Team building, the Raider wayAugust 10, 2020
By JONATHAN SAXON
HUNTINGBURG — Team unity will be a key ingredient for winning games in the fall, but it’s something that starts getting cultivated in the summer. The summer workouts serve a couple of purposes, such as getting athletes used to physical training and allowing new players to get ingrained into their team’s program. The activities can be challenging, but those same challenges have a way of connecting dozens of individuals as they get ready for their season.
“We think it’s a huge part of it,” said Southridge football coach Scott Buening. “The things we do in the summer are very intentional. We think it’s important to have everyone training, sweating (and) getting uncomfortable together. It provides opportunities for guys to develop as leaders.”
One important point that comes from summer workouts is witnessing the players act on their commitment to the team. The workouts start at 6:00 a.m., which means the players are up much earlier to get ready and make it to school. It’s challenging for some to get up so early during the summer, but the players that do signal to the others what they’re willing to give for the good of the team, and that shared sacrifice endears teammates to one another.
“If you’re going to get up and come in at five in the morning to get here and be ready to go, we’re confident that this is important and means something to you. We value that tremendously. They build a bond and trust between each other by doing that.”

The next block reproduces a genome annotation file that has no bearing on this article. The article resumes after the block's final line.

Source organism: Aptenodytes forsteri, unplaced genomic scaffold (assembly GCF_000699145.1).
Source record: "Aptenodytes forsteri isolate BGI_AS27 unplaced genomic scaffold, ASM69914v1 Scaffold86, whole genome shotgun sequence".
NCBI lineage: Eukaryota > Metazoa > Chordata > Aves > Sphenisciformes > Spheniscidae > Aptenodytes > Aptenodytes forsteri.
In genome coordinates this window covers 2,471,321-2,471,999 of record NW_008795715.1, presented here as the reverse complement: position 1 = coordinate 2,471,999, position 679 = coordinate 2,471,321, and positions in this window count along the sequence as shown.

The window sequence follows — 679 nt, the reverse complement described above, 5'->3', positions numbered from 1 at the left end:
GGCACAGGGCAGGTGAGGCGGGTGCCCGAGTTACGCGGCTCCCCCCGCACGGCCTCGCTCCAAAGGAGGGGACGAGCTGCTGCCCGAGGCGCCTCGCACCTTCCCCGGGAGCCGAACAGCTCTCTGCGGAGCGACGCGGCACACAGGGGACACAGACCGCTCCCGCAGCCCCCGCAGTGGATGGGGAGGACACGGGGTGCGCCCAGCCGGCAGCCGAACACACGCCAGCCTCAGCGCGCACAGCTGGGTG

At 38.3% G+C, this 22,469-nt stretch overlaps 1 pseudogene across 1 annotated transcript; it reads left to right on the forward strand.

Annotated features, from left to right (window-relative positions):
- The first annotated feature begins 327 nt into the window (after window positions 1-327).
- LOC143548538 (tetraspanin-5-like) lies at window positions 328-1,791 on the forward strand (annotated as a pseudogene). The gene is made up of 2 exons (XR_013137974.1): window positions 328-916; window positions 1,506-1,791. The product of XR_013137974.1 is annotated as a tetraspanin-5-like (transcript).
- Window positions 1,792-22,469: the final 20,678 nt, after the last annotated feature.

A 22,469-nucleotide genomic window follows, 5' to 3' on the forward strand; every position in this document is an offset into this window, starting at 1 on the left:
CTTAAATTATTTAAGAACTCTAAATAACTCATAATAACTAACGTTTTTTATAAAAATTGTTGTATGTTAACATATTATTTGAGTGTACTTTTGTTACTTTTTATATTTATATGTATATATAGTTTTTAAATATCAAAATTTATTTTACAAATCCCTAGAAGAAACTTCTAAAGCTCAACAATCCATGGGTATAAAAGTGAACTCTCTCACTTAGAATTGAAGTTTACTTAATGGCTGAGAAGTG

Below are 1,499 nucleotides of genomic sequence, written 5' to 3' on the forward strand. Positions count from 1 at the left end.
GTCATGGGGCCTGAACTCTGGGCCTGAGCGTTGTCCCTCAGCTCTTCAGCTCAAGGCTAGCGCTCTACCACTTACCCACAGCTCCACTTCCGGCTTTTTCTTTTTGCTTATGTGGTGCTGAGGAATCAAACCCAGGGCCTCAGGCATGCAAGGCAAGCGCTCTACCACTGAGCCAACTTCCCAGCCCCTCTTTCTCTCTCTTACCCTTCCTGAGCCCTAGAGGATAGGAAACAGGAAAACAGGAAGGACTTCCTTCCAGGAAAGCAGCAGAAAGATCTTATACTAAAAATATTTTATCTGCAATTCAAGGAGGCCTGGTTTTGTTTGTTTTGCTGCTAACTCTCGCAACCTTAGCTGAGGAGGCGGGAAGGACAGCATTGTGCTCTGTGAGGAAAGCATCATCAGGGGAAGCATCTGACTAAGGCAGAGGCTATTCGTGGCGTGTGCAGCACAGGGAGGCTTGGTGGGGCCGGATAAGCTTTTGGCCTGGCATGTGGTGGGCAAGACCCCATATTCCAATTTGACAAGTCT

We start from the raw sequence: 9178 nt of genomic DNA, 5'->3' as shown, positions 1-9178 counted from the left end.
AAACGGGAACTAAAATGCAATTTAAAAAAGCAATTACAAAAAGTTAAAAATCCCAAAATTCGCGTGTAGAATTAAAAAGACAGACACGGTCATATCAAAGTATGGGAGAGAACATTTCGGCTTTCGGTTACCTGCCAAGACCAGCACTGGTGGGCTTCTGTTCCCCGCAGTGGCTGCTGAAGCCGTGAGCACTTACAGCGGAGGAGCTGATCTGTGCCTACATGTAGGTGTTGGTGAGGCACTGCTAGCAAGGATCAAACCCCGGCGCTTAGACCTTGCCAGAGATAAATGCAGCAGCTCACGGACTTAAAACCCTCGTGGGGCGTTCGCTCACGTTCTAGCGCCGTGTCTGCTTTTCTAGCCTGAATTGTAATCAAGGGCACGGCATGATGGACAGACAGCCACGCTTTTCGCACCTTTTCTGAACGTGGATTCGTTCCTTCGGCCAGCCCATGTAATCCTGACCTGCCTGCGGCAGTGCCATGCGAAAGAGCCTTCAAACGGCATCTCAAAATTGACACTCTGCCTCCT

Teaching new and younger players the importance of physical training is also fundamental to the workouts. Senior offensive guard/linebacker Luke Lange remembers coming into the weight room as a freshman and trying to find his way around the iron with the older players. But the importance of the physical training quickly became clear, and Lange and his friends decided they would commit themselves to mastering the metal so they could perform at their best during the season.
“Freshman year, you come in there and you’re pretty intimidated by the big seniors,” he said. “You aren’t sure what to do, but by the time you start getting older, you start to mature and work hard because you understand the importance of it.”
Now as a senior, Lange does what he can to share what he’s learned with the players behind him and wants everyone to get the most they can from the weight room. He also feels a responsibility to set the standard for other players when it comes to the Raider program’s expectation of hard work.
“Sometimes we got to be hard on them,” he said. “There have been times where teammates and I got on the little guys. You let them know how Raiders work, and by the end everyone is working pretty hard.”
Buening and the coaching staff also take notice of which players step up and exercise their leadership skills during the summer. Some are more vocal, while some won’t say much and lead by example. But fostering and developing those leaders during the summer is a critical part of positive team chemistry and success during the season.
“It’s something that’s got to be organic,” said Buening. “We all have different personalities and ways of operating. The common thread is sincere and earnest care. (With) our kids, we try to value that they be true to themselves (and) their teammates. If you’re true to yourself, your personality and sincerely care about the success of your teammates, then you are a leader.”
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